Drone Feminism [...]

> Silicon Valley tech feminism, in relation to the larger anti-violence movement, is connected with these same major military and weapons manufacturers. We are looking at a new frontier of the state, technology industry, military, and police intersecting and using feminism as a conduit to further the prison and military apparatuses. Lean In, which has dominated a framing of feminism in tech and increasingly in the mainstream, enjoys military and carceral ties both as partners and donors. Sandberg, author of the popular book and founder of the Lean In organization, was even tapped by the Marines as a consultant and advisor on gender issues.

This reflects an apolitical stance which uses feminism as the logic to justify expansion of empire. The accelerating of the carceral state as tied to the feminist movement continues to take an approach to gender-based violence issues that is about more policing and stricter laws, revolving around more prisons, harsher sentences, and more invasions. Yet somehow, there is no advocacy around getting emerging technologies in the direct hands of women; only advocacy for multi-nationals and the government to militarize and weaponize technologies that can be employed by white-male dominated complexes to further colonialism and imperialism under the guise of “saving” women.

Instead, why don’t we think about what women on the ground — both domestically and internationally — could do with these technologies? As much as the word “drone” invokes a particular context and, often, political/moral crisis, the technology, intrinsically, is not the problem. Instead, we must examine the larger system and structure deploying the technology, and specifically the application of feminism and tech as an excuse for imperialism.

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Epistemological Pluralism [...]

Seymour Papert and Sherry Turkle, "Epistemological Pluralism and the Revaluation of the Concrete" (first published in SIGNS in 1990):

Since the prevailing image of the computer is that of a logical machine, and since programming is seen as a technical and mathematical activity, the existence of anything but an analytic approach in this area makes a dramatic argument for pluralism. But the computer's most specific contribution to the critique of canonical styles depends on something more fundamental. The computer stands betwixt and between the world of formal systems and physical things; it has the ability to make the abstract concrete. In the simplest case, an object moving on a computer screen might be defined by the most formal of rules and so be like a construct in pure mathematics; but at the same time it is visible, almost tangible, and allows a sense of direct manipulation that only the encultured mathematician can feel in traditional formal systems (see Davis & Hersh, 1981; Papert, 1980a). The computer has a theoretical vocation: to bring the philosophical down to earth.4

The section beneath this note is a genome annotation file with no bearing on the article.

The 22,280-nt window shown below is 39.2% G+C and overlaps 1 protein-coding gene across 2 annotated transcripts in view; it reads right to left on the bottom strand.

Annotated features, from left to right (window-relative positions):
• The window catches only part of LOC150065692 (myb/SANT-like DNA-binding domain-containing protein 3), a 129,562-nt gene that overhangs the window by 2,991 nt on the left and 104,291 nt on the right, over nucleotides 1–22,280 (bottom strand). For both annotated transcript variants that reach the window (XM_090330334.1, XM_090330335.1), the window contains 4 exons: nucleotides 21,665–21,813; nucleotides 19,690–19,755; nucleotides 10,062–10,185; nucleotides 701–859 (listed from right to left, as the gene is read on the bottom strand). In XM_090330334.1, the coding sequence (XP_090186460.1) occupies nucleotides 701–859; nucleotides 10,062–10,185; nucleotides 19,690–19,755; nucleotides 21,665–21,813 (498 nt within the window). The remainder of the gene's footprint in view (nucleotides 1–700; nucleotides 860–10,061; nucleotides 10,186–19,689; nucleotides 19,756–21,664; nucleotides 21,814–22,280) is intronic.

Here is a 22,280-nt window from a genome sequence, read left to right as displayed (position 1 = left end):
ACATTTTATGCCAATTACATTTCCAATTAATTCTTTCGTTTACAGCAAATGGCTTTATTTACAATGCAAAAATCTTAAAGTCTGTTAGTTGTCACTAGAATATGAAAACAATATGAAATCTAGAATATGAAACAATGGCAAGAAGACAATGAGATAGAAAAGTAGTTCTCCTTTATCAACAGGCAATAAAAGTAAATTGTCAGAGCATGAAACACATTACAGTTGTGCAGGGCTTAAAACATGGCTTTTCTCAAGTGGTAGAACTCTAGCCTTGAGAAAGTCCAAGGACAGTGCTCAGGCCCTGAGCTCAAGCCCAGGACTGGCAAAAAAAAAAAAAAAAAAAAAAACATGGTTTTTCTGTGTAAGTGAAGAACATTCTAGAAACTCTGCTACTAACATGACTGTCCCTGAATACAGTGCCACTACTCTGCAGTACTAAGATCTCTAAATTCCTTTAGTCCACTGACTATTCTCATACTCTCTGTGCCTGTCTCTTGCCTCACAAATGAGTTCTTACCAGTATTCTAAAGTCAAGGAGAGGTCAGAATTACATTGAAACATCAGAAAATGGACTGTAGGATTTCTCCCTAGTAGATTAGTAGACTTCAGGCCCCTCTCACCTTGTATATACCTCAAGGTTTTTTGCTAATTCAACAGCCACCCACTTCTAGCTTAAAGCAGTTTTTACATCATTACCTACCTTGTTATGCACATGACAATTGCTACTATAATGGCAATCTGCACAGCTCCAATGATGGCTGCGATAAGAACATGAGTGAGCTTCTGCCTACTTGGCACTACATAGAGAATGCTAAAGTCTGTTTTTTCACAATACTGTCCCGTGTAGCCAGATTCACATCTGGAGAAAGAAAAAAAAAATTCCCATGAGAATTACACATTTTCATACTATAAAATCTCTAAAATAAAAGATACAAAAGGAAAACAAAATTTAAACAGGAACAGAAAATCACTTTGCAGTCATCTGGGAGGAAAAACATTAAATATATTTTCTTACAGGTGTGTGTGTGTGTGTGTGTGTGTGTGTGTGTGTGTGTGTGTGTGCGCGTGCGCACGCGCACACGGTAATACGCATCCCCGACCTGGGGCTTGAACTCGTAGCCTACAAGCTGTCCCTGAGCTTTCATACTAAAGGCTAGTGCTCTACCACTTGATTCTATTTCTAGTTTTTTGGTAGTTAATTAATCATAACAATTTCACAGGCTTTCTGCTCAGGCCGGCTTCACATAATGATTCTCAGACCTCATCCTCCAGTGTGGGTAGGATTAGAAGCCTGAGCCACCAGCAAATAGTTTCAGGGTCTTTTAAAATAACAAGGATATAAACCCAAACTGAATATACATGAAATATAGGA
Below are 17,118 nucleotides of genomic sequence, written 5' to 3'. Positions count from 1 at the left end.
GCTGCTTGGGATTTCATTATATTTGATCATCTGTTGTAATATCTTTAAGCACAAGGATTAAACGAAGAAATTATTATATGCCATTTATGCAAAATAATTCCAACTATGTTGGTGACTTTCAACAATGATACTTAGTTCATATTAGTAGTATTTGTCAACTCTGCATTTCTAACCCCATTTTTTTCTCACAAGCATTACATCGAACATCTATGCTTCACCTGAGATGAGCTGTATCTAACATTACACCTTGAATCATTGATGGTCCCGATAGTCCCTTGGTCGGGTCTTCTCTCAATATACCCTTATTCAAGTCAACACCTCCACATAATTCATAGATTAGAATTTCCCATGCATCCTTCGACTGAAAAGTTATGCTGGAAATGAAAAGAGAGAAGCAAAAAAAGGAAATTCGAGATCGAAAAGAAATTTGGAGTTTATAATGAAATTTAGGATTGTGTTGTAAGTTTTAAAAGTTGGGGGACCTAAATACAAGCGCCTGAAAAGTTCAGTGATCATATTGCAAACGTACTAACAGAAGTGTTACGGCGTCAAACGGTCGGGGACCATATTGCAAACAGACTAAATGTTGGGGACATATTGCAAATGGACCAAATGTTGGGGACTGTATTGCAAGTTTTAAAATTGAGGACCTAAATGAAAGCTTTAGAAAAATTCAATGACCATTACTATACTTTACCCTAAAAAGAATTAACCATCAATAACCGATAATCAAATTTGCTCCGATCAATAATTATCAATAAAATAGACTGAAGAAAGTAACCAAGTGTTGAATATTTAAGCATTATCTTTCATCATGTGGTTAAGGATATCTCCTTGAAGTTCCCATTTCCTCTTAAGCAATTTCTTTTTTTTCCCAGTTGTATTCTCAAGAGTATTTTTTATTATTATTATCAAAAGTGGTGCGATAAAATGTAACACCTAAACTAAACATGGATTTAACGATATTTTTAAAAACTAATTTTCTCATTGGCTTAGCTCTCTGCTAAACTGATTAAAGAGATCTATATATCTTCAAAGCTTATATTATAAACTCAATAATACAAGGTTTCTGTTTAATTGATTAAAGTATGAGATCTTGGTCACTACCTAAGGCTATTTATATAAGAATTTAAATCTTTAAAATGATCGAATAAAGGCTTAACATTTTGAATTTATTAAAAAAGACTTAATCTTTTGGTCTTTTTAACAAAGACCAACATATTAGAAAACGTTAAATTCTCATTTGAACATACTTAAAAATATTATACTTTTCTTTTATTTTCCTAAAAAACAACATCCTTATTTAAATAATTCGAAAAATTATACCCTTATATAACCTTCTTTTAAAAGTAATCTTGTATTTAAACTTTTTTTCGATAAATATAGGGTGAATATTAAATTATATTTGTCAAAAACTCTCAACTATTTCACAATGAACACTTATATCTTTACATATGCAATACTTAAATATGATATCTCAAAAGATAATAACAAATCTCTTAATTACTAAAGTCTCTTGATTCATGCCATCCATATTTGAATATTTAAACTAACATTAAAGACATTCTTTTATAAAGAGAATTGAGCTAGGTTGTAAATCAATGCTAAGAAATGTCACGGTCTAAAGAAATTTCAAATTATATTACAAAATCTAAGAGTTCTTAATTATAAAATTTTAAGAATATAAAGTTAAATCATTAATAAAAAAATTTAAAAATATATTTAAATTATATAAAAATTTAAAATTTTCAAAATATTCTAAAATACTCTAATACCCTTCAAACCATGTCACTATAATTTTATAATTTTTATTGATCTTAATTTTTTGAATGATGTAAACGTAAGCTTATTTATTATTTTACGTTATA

While many can empathize when Carol Gilligan describes people making "contextual" moral decisions (you can cast yourself and acquaintances in the different roles) there is more of a problem when people try to get close to what it feels like to do science in a style that rejects standard notions of "objectivity."5 Evelyn Fox Keller, describing such a style in the work of geneticist Barbara McClintock, notes that this is the "less accessible aspect" of a scientist's relationship to nature (Keller, 1985). We believe she is right. A personal appropriation of epistemological pluralism in science requires, at the limit, that we get close to the experiences of an Einstein or a McClintock or a Salk. But you can imagine yourself in the place of a programmer more easily than in the place of an Einstein. And when you yourself program (an activity within the reach of everyone), you can experience the degree to which your style of solving logical problems is very much your own.

In this chapter, we use the computer as an instrument for observing different styles of scientific thought and developing categories for analyzing them.6 We find that, besides being a lens through which personal styles can be seen, it is also a privileged medium for the growth of alternative voices in dealing with the world of formal systems. After presenting cases in which the computer serves as an expressive medium for personal styles, we turn to this more speculative theme: As a carrier for pluralistic ideas, the computer holds the promise of catalyzing change, not only within computation but in our culture at large.

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On a personal note, this is the first article I ever read by either Turkle or Papert. I came across this in a (undergrad? grad-level? I don't recall) Women's Studies class, a few years after it was published. It wasn't until years later, when my interests turned more directly to learning and technology that I rediscovered Papert's work. I'm pleased, I must say, that my exposure to it came first, not through ed-tech, but through feminism.